From: Ian A. York
Subject: Re: Retrovirus
Date: Sep 12 1996
In article <email@example.com>, <ACTURUS@planets.com> wrote:
>Thanks for the reply, are these retroviruses "new," or have they been around
>for awhile, and if they have been around for awhile, did they infect humans?
>Also, how are they generally treated in animals?
They are extremely ancient viruses; they've been around for millenia.
They have infected humans for millenia as well. It isn't clear how long
HIV has been in the human population, but it's possible that it is a
long-time human pathogen. It's much clearer that the human
T-lymphotrophic virus (HTLV), a rare cause of cancer particularly in
Japan, has been floating around in humans for a long time. There are
also non-pathogenic retroviruses of humans (or at any rate
retrovirus-like sequences with which no human disease has yet been
associated) - the spumaviruses - which most likely have been parasites of
humans since before humans were humans.
Humans are a little unusual (though far from unique) among species in
that, so far as I know, there aren't any oncogenic retroviruses (types C
and D retroviruses) that infect them. Since other primates have these
viruses, it's either a fortunate happenstance, or the viruses have not
yet been identified - which would mean they are rare; people have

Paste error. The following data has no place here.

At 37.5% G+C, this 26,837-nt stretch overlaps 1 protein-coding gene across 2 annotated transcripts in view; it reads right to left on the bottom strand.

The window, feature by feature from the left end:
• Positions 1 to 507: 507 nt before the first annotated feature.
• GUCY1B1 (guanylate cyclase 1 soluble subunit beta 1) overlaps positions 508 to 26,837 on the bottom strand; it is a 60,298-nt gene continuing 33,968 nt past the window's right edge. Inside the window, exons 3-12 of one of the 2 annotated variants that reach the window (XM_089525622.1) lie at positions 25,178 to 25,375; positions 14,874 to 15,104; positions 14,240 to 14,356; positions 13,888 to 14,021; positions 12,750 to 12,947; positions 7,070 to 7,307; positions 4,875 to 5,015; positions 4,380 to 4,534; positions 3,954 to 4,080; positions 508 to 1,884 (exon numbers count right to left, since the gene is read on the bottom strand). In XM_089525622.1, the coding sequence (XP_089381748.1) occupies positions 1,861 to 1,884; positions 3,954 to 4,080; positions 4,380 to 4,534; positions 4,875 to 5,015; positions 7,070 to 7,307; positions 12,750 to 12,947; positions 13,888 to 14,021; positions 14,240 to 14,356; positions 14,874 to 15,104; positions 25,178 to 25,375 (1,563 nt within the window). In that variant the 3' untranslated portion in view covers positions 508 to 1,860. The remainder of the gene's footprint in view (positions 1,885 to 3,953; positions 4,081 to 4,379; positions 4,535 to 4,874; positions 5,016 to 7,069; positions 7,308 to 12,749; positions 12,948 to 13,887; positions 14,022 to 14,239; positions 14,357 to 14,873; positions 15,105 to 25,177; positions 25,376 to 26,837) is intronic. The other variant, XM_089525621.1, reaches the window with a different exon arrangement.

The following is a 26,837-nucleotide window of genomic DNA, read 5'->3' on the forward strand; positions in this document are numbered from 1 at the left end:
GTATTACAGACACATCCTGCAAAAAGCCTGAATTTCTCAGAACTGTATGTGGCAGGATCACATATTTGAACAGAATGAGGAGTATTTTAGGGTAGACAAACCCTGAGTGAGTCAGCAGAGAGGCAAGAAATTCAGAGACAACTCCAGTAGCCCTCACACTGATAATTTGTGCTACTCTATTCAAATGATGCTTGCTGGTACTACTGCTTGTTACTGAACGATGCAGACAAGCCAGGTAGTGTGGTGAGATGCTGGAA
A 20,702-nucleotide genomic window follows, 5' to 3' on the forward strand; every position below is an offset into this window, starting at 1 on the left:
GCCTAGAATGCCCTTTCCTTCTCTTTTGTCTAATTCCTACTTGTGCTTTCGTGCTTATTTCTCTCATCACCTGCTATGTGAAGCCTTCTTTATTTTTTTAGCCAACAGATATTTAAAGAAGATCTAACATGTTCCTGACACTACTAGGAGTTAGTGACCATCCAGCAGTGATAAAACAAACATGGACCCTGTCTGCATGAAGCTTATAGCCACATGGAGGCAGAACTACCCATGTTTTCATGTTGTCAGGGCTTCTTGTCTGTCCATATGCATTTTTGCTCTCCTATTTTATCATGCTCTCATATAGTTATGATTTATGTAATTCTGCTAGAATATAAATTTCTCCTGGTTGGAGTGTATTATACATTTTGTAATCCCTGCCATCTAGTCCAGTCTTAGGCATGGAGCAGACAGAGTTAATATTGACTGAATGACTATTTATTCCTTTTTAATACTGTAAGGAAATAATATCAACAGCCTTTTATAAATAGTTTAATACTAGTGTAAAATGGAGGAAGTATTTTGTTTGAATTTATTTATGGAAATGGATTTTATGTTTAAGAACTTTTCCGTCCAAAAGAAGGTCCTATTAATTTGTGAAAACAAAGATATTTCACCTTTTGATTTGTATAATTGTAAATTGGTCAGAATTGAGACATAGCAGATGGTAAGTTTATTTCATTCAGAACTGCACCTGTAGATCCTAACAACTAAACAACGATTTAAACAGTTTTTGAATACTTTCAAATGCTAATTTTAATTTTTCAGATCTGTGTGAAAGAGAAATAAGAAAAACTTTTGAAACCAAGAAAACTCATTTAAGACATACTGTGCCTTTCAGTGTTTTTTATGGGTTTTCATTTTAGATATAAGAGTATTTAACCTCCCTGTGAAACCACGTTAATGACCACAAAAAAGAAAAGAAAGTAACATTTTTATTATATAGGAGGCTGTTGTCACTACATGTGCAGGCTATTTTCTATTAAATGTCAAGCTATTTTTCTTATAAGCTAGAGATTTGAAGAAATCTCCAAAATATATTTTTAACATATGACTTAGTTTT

looked hard for them.
There's no treatment available for any retrovirus, whether human or
animal. The closest to being treatable is HIV, and you know how
untreatable that is. In some cases the tumours induced by the retrovirus
can be treated - this is the same as for tumours in general.
There are vaccines availabe for a handful of retroviruses. Feline
leukemia virus vaccine has been commercially available and widely used for
over a decade now and works reasonably well - it isn't 100% effective, as
with any vaccine.
If you're interested in retroviruses, any introductory virology
text will cover them in more detail, and more accurately, than you'll get
There's also a lot of useful information at the "Index Virum" page:
which gives taxonomic listings of known viruses, and you should also look
through the mother of virology pages,
Ian York (firstname.lastname@example.org) <http://www.panix.com/~iayork/>
"-but as he was a York, I am rather inclined to suppose him a
very respectable Man." -Jane Austen, The History of England